The Germans, alarmed by these disasters, and fearful of the event, now abandoned the leaders of the rebellion, and crowded around the emperor, who held a diet at Cinna (Zeun), where Conrad and Frederick, archbishop of Mayence, made their submission. Ludolf and Amulf, nevertheless, obstinately continued to defend Ratisbon, where, after a desperate resistance, Arnulf was killed when heading a sally against the enemy, and Ludolf, finding it useless to resist, took refuge in Swabia. Ulrich, bishop of Augsburg, attempted to bring about a reconciliation between the emperor and his now penitent son, who, one day, when the former was hunting, suddenly fell at his feet and begged for pardon. He met with a favorable reception, but was deprived of the government of Swabia. He was afterward sent into Italy and entrusted with the command of an army against Berenger, who had again revolted. He there met with an early death. The dukedom of Swabia was bestowed upon Burkhard, the son of the elder Burkhard, and a relative of Bishop Ulrich. The new duke, who had just attained his majority, wedded Hedwig, the daughter of Henry, who was reinstated in the dukedom of Bavaria. Conrad was deprived of Lotharingia, which was partitioned between the Grafs Gottfried and Frederick, the former of whom governed the upper, the latter the lower country, but were subordinate to Bruno, the archbishop of Cologne, the first noble who bore the title of archduke. He was also the first church­man who exercised such great temporal authority, so adverse to the spirit by which the first preachers of the gospel were guided; but Bruno was the emperor’s brother, and Otto had learned from experience the importance of entrusting the ducal power solely to his nearest relatives and best-tried friends. In 954, Bruno crowned his nephew Lothar, the son of Louis Over-the-Sea, who had just expired, king of France.

A powerful party in Bavaria, headed by the Count Werner, brother to the fallen Arnulf, were induced by the hatred they bore to Henry to have recourse to the Hungarians, whom they invited into the country. Confident of success on account of their enormous, numerical strength, the arrogant barbarians boasted that their horses should drain every river in Germany. Augsburg, whose supposed treasures attracted their cupidity, was besieged by them, but made a brave defense under the command of Burkhard of Swabia. Their king, Bulzko, was encamped at Gunsburg. Otto instantly assembled the arrier-ban of the entire empire; the Bohemians united their forces with his; the Saxons, at that time engaged in opposing the Slavs, alone failed. The two armies came within sight of each other on the Lech, near Augsburg. Before the battle commenced, Otto addressed his troops, as his father had done on a similar occasion, and vowed, when referring to the victory won by Henry, to found a bishopric at Merseburg, if God granted him success. It was the 10th of August, 955. The sun poured with intense heat upon the plain. The Hungarians rapidly crossed the Lech, fell upon the rear of the German army, dispersed the Bohemians, and were pressing hard upon the Swabians, when the fortune of the day was again turned by Conrad, who, anxious to retrieve his fault and to regain the confidence of his master, performed miracles of valor at the head of the Franconians. The emperor struggled sword in hand in the thickest of the fight. A vast number of the enemy were drowned in attempting to escape across the river. Conrad was mortally wounded in the neck by an arrow aimed at him by one of the fugitives, when in the act of raising his helmet in order to breathe more freely. A hundred thousand Hungarians are said to have fallen on this occasion. Two of their princes, Lehel and Bulcs, were, by the emperor’s command, hanged on the gates of Augsburg. According to some writers, King Bulzko and four of the war-chiefs were hanged before the gates of Ratisbon. Werner was killed by the enraged Hungarians, but few of whom escaped to their country, almost the whole of the fugitives being slain or hunted down like wild beasts by the Bavarian peasants. The adherents of the adverse party were mercilessly punished by Henry of Bavaria, who caused them to be buried alive or burned in beds of quicklime. Herold, bishop of Salzburg, was, by his orders, deprived of sight, and the patriarch Lopus of Aquileia met with a still more wretched fate. This was the last inroad attempted by the Hungarians, who, for the future, remained within their frontier, on their side equally undisturbed by the Germans. The booty was so enormous that a peasant is said to have had a silver plow made out of his share. The innumerable Hungarian horses taken on this occasion also gave rise to the establishment of the Keferloher horse fair.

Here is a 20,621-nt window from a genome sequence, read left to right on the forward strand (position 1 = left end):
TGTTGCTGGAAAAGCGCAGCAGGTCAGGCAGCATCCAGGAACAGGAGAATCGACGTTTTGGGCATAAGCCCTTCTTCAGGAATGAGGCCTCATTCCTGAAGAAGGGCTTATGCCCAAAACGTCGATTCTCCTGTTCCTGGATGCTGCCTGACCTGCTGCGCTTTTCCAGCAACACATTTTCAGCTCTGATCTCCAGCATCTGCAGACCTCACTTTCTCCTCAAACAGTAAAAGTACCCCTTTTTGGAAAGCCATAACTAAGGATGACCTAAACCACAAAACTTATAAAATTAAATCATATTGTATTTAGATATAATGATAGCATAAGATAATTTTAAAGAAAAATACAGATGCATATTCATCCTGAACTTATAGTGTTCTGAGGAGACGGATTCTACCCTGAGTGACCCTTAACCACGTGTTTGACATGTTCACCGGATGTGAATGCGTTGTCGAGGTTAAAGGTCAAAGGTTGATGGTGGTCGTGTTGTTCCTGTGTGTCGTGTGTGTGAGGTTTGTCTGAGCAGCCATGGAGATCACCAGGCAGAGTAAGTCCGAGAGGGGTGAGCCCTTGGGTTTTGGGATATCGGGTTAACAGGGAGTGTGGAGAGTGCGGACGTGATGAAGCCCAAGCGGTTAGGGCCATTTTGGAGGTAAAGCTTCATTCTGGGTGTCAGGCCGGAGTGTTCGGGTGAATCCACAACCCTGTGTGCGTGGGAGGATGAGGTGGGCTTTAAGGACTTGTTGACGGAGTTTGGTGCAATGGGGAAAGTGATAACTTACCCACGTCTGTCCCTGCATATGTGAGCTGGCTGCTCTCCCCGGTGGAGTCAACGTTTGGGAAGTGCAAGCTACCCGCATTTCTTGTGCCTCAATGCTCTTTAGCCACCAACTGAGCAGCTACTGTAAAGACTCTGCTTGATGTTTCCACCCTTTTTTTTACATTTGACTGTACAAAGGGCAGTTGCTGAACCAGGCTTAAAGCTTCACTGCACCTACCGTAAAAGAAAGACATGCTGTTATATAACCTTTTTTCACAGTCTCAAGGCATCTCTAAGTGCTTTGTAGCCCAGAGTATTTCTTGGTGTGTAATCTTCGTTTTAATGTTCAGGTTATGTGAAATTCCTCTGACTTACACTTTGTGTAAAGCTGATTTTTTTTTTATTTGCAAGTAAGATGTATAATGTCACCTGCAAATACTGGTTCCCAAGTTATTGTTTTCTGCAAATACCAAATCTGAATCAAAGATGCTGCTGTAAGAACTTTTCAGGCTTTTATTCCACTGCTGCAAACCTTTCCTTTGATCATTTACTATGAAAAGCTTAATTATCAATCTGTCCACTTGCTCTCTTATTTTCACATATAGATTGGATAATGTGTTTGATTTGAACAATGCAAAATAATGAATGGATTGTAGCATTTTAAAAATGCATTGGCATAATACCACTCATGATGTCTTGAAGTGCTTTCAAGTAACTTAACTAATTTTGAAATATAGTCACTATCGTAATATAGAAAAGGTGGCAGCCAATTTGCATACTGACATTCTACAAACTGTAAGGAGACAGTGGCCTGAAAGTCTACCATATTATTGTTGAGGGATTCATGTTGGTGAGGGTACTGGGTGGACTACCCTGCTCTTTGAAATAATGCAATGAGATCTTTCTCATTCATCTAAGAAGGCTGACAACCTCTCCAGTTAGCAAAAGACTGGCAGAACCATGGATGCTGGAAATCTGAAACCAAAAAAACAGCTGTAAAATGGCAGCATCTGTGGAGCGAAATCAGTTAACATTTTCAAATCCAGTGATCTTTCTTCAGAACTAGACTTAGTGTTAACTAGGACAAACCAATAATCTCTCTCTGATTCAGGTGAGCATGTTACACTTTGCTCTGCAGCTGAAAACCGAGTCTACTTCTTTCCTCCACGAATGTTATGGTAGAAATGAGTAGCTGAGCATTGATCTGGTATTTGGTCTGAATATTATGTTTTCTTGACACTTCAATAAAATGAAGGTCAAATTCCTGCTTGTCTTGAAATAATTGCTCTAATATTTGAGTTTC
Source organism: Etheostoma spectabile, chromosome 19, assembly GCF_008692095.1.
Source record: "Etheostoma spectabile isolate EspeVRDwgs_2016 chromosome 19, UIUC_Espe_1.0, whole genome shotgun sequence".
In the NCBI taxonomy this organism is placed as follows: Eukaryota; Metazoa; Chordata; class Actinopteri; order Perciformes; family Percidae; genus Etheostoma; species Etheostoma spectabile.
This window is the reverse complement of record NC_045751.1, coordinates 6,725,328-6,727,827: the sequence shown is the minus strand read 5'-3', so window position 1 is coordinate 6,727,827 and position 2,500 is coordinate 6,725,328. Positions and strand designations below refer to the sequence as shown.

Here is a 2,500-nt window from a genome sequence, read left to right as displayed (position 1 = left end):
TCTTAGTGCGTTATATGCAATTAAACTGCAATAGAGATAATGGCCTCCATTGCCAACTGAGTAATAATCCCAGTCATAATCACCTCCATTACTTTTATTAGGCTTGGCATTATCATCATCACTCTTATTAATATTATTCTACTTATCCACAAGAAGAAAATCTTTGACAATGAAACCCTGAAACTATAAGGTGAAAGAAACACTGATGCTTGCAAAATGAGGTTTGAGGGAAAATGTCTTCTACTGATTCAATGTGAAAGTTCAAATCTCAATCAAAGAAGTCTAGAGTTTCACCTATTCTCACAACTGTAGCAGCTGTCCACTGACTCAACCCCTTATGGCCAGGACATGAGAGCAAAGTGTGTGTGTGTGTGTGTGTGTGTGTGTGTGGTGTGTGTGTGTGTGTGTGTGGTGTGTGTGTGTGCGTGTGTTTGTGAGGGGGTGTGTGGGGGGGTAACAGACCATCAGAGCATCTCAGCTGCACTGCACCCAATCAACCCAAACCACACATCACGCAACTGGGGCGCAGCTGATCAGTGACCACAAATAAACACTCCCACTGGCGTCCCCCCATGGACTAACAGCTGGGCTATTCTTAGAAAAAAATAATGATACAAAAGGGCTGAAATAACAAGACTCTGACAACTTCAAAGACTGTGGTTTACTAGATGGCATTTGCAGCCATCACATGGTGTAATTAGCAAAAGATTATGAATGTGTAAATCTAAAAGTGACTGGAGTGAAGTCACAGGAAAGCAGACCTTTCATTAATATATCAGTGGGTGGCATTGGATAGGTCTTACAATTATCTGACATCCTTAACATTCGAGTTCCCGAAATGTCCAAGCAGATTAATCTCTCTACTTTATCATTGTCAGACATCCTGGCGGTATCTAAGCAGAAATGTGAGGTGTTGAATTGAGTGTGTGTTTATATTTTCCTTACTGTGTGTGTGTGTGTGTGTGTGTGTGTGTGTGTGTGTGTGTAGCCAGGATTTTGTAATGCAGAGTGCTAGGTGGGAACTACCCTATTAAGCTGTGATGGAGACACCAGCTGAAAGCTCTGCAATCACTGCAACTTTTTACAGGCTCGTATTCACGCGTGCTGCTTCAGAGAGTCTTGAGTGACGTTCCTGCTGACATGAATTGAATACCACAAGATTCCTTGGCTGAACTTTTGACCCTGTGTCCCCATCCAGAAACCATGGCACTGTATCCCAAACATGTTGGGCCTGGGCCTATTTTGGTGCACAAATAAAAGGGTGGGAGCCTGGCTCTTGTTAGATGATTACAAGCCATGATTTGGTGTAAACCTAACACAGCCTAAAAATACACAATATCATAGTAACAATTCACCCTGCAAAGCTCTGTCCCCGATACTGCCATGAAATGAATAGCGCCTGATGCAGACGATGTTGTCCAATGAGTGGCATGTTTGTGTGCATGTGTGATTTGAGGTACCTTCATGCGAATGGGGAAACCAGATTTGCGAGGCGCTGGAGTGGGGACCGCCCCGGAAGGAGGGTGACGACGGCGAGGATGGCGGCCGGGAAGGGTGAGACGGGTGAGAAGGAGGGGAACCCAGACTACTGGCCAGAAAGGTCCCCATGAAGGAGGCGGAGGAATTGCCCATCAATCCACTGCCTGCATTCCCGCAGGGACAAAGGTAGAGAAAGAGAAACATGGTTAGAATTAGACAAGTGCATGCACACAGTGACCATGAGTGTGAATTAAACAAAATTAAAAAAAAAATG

Henry of Bavaria, Otto’s brother, died in 955, and was succeeded in the government of Bavaria and Carinthia by his son Henry, surnamed the Wrangler. Burkhard, who had succeeded Ludolf in the command of the Italian army, also expired shortly after, and was succeeded in the dukedom of Swabia by his widow, Hedwig, Otto’s niece, who was celebrated for her beauty and learning. This is the first example of an office relating to the empire being filled by a woman. At Hohentwiel, her residence during her widowhood, she passed her days in study, and read Virgil with her chancellor Eckhard, who afterward became chaplain and counsellor to the emperor Otto II, and also served the empress Adelheid. Franconia remained partitioned between Otto, the son of Conrad, and his cousin Henry, Markgraf of Sweinfurt, who was also grandson to the emperor Conrad I, through his father Count Bardo, a son of Burkhard of Thuringia, who had wedded one of that emperor’s daughters.